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“liberation” days

Ha! You

a.     who hide a plan too deep for the LORD,

b.    whose deeds are in the dark, and

c.     who say, “Who sees us? Who knows us?”

You turn things upside down!

A.    Shall the potter be regarded as the clay?

B.    Shall the thing made say of its maker, “He did not make me”; or

C.    the thing formed say of the one who formed it, “He has no understanding”?              Isaiah 29: 15-16


Liberation. Freedom.    Super.    Cool.    Now I can do what I like.


In the “Letters” columns of the Jersey Evening Post a theme regularly recurs: there is no God; there is a God. The Editor has to close the correspondence every time – otherwise it would go on for ever.


Those on the “no God” side often, these days, cite Dawkins and the (supposed) fact that science has now disproved the existence of God. All very 21st century.


Hold on a minute. Isaiah (see above), who lived in Jerusalem (same place as Jerusalem today), was a young man in BC 740. That’s 2,749 years ago. He was a key person in his day – just like young men with serious responsibilities at a young age in Jersey these days. He spoke and wrote openly to challenge certain folk there who supported the “no God” lobby.


He identified (a., b., c. above) the deep-seated, underlying reasons for choosing this view above all others. In short, “liberation for MY plans (no one knows my motives)”, “liberation for whatever I want to do (no one sees what I do in the dark)” and “Who sees us? Who knows us?”


That super (?), liberated world-view is well expressed by Francis Crick, the Nobel Prize winning biologist, “You, your joys and your sorrows, your memories and ambitions, your sense of personal identity and free will, are in fact no more than the behaviour of a vast assembly of nerve cells and their associated molecules.” No morality then? Liberation? Freedom from any concerns about other “assemblies of nerve cells and molecules” (people)?


This young man Isaiah was very brave. He told these Jerusalem residents that they’d got it upside down. Several have done the same in the columns of the JEP. And then he asked three rhetorical questions (A., B., C. above) and left the Jerusalem residents themselves to provide the answers.


The A.B.C. are, surprisingly (or perhaps not so surprising, really), relevant to Dawkins and his followers in the JEP columns.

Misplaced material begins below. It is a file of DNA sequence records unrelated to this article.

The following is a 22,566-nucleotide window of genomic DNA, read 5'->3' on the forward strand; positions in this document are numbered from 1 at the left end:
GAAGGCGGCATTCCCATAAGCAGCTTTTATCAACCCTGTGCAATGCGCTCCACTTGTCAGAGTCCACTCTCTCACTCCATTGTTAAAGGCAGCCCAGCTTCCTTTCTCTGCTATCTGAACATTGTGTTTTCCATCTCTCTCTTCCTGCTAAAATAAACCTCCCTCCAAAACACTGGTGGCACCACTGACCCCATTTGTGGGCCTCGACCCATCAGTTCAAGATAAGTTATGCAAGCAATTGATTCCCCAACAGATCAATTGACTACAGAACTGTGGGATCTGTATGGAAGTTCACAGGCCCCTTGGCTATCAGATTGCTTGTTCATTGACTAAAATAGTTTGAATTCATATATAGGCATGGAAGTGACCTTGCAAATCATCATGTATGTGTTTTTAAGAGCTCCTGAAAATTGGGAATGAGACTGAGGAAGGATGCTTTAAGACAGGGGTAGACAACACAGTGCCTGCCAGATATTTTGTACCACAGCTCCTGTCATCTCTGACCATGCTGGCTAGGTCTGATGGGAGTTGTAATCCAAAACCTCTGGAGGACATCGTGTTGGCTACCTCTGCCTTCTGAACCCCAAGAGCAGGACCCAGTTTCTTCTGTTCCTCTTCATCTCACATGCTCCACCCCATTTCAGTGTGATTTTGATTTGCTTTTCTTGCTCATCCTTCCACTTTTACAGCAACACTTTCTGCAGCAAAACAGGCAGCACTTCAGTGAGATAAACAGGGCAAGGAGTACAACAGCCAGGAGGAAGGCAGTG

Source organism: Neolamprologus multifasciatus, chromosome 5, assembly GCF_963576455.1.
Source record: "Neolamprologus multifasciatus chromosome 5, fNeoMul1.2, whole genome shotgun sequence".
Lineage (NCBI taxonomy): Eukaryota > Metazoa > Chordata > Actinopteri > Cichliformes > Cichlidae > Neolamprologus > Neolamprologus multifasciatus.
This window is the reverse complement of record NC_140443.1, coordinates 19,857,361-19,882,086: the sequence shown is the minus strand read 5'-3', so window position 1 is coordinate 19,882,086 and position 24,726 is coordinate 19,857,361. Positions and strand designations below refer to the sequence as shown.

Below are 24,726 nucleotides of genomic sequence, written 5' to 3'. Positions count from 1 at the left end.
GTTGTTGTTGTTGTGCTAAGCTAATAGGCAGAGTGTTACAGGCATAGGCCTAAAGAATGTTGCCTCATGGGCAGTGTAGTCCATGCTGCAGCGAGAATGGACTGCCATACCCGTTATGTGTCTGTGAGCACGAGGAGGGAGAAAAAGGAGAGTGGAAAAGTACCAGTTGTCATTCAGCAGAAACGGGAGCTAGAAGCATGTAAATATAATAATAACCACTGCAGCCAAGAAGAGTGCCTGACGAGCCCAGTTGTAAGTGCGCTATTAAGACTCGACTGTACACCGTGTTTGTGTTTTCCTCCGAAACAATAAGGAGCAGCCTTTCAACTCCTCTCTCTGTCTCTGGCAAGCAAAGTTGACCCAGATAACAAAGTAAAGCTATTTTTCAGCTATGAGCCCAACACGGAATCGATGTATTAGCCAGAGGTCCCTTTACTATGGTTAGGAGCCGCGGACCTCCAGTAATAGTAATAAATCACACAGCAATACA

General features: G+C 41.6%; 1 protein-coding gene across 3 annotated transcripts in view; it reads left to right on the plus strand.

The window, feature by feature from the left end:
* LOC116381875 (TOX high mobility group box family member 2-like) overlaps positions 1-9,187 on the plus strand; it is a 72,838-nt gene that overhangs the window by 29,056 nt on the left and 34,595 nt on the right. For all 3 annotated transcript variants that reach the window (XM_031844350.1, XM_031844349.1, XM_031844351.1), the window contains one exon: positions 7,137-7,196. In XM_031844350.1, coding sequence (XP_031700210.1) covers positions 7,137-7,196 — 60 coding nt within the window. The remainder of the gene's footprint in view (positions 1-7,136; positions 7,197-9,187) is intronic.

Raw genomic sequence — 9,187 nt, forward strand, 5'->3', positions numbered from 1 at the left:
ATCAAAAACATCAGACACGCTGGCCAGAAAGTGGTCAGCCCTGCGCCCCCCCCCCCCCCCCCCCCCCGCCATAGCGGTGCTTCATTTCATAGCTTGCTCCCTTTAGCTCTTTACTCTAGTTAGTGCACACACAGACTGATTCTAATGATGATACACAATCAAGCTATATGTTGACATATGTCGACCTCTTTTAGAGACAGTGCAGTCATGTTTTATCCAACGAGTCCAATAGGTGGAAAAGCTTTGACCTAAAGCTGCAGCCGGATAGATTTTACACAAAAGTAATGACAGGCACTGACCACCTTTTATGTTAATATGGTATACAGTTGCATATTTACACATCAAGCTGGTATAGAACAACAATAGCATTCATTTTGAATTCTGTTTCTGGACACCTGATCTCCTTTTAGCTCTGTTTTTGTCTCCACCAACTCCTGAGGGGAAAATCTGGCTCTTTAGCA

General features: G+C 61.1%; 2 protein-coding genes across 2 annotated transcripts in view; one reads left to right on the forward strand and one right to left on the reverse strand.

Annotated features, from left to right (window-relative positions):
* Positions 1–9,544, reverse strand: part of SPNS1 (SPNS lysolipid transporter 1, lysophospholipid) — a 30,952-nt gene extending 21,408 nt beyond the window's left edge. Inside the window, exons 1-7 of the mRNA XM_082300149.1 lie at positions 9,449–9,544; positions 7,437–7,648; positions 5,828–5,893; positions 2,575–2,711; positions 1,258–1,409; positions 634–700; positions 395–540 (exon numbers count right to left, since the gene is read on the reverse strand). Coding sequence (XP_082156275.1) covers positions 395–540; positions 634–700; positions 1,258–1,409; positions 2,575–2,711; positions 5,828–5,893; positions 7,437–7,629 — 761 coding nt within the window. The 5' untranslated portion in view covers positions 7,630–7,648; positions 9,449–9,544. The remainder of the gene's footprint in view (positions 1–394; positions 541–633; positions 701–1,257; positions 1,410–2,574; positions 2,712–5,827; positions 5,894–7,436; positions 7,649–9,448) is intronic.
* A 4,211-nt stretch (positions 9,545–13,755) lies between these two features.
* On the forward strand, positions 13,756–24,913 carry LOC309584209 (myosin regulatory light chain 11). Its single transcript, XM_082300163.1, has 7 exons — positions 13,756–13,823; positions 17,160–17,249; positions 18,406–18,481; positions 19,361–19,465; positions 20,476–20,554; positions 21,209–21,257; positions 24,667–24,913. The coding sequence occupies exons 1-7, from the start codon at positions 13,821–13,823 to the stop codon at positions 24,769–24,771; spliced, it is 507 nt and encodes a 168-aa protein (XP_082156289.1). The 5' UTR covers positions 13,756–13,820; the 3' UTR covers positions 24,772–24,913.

A. Dawkins argues that, if there were a creator, he would have to be more complex than his creation – and that would mean that he himself would need to have had a creator – and so on. So: God is like a man. But Isaiah asked 2,750 years ago, “Shall the potter be regarded as the clay?”


B. Dawkins explains everything by reductionism. Put simply, all can be explained by physics and can be reduced to small incremental changes leading to greater and greater complexity and resulting in men and women eventually appearing on earth. So: I made myself.   But Isaiah said 2,750 years ago, “Shall the thing made say of his maker, “He did not make me”?”


C. Dawkins writes, “In [my] universe of electrons, selfish genes, blind physical forces and genetic replication, some people are going to get hurt, other people are going to get lucky, and you won't find any rhyme or reason in it, nor any justice. The universe that we observe has precisely the properties we should expect if there is, at bottom, no design, no purpose, no evil, no good, nothing but pitiless indifference.” So: my “no-god” is blind, pitiless and indifferent - and I am free. But Isaiah said 2,750 years ago, “Shall the thing formed say of the one who formed it, “He has no understanding”?”


Some pre-judgments don’t change in 3,000 years. Their consequences don’t change either. We have good reason to fear “liberation” days.

 ‘For nothing is covered that will not be revealed, or hidden that will not be known.’ (Jesus of Nazareth, AD 30)
‘ who suppress the truth .... For God’s invisible attributes, namely his eternal power and divine nature, have been clearly perceived, ever since the creation of the world, in the things that have been made.... Therefore God gave them up......God gave them up....God gave them up...  (Paul, Apostle, circa AD 57)
Richard Syvret

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